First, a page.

The picture doesn't show it, but Mary had a big red pitchfork spray painted on her. Along with that, there were hateful (albeit quite strange and nonsensical) messages left all over the outer walls of the cathedral.

How horrid is that??? WHO DOES THAT? My first gut reaction was to go into Hulk Smash Mode, demanding that whoever is responsible be caught, publicly shamed, and made to clean up every drop of paint...I was angry, SO ANGRY! But then, I actually took the time to read what it was the vandals wrote:

*blink* A what what? Image found here:


"The Catholic Church was not born in the U.S.A."

No it was not "born in the U.S.A."

You are correct.

Catholicism dates back to the first century, and has long outlived the good ol' stars and stripes, many, MANY years over...the fact that this person honestly thought that pointing out that Catholicism is not an American institution would sway people away or intimidate them away...just shows that they probably don't know their rear end from their elbow.

Immediately after reading that, I went from "Hulk Smash Mode" to "Holy Crap that is So Pitiful that I'm Laughing At Computer Screen And My Coworkers are Looking At Me As If I'd Lost My Mind Mode".

After actually reading the...what should I call it..."non-sequitur" that the vandal left, my anger just evaporated, and turned to pity for this poor, anonymous soul. Obviously, the unfortunate individual responsible for the vandalism has the brain capacity of a bowl of Froot Loops.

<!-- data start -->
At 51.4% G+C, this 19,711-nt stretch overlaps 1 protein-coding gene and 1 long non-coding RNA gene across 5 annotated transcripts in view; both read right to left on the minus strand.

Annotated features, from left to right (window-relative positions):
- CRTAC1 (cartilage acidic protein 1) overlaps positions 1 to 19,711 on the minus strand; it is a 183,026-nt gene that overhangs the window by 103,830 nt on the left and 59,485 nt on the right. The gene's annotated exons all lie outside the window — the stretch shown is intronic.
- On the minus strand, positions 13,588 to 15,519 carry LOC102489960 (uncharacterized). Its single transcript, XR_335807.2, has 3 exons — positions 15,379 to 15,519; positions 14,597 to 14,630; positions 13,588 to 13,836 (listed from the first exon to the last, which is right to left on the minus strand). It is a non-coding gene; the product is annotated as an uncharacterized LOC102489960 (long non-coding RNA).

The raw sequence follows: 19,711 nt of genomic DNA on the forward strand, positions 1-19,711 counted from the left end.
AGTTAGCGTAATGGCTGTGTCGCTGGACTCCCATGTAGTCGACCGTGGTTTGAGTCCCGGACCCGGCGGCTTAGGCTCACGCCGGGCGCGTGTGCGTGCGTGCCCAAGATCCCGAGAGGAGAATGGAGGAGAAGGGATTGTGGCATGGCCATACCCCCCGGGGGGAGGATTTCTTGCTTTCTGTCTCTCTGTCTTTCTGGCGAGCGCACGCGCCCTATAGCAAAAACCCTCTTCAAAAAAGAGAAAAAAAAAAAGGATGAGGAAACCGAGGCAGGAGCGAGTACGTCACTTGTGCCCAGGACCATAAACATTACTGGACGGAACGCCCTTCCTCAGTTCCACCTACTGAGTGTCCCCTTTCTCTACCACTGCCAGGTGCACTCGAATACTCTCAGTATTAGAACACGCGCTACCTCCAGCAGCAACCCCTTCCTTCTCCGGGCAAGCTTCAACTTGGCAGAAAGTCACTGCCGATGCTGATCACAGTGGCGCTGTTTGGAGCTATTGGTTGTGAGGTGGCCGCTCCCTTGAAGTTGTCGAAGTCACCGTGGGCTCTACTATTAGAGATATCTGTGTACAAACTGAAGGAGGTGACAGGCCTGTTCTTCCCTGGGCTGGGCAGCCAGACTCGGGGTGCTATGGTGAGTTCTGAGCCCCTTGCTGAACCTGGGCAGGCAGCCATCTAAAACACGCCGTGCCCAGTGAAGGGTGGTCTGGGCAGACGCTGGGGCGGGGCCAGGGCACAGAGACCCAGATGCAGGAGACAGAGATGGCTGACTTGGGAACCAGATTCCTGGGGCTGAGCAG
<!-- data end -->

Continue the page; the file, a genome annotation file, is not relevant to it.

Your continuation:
How does one react to this? I know that there are QUITE a few parishioners foaming at the mouth regarding this (I can't honestly blame them, though), some even going as far as declaring this a "hate crime". But come on, you guys...this poor sap probably couldn't help that he/she wasn't blessed with an IQ greater than that of a small insect. While I'm okay with finding the person and charging them with vandalism, can the law honestly charge a person with being dumb?

Sigh. Some people.

I wish I could say that this is an isolated incident, but sadly, this is the second time this month that the church has been vandalized in this manner. The cathedral is vandalized ALL THE TIME. Part of it is just a reality of being in a densely populated urban environment...another part of it is that Catholics tend to be an "easy target" for tom-foolery. Long story short, people can be dumb, and people can be dicks.

The message boards and comment sections of the Times and other news publications have been going nuts. A few Catholics are playing the "I'M BEING PERSECUTED!" card, which honestly, Readers, makes me raise an eyebrow.

Generally speaking, Readers, I don't believe that Catholics are "Persecuted" in the U.S.  Nearly every Catholic I have ever met has NEVER been "Persecuted". What we are looking at in the above photos is NOT "Persecution". It's a simple case of stupidity that was probably fueled with one too many cans of PBR.

As a practicing Catholic, I occasionally get nasty remarks, weird looks, and the occasional dollop of downright ignorant horse-crap ("You OBVIOUSLY are worshiping false idols! BECAUSE THERE'S A STATUE OF MARY IN YOUR ROOM!" is one example I get QUITE frequently,) but I have never, EVER been in fear of my personal safety as a result of being a Catholic. There is a big difference between a person being a jerk to you and a person persecuting you.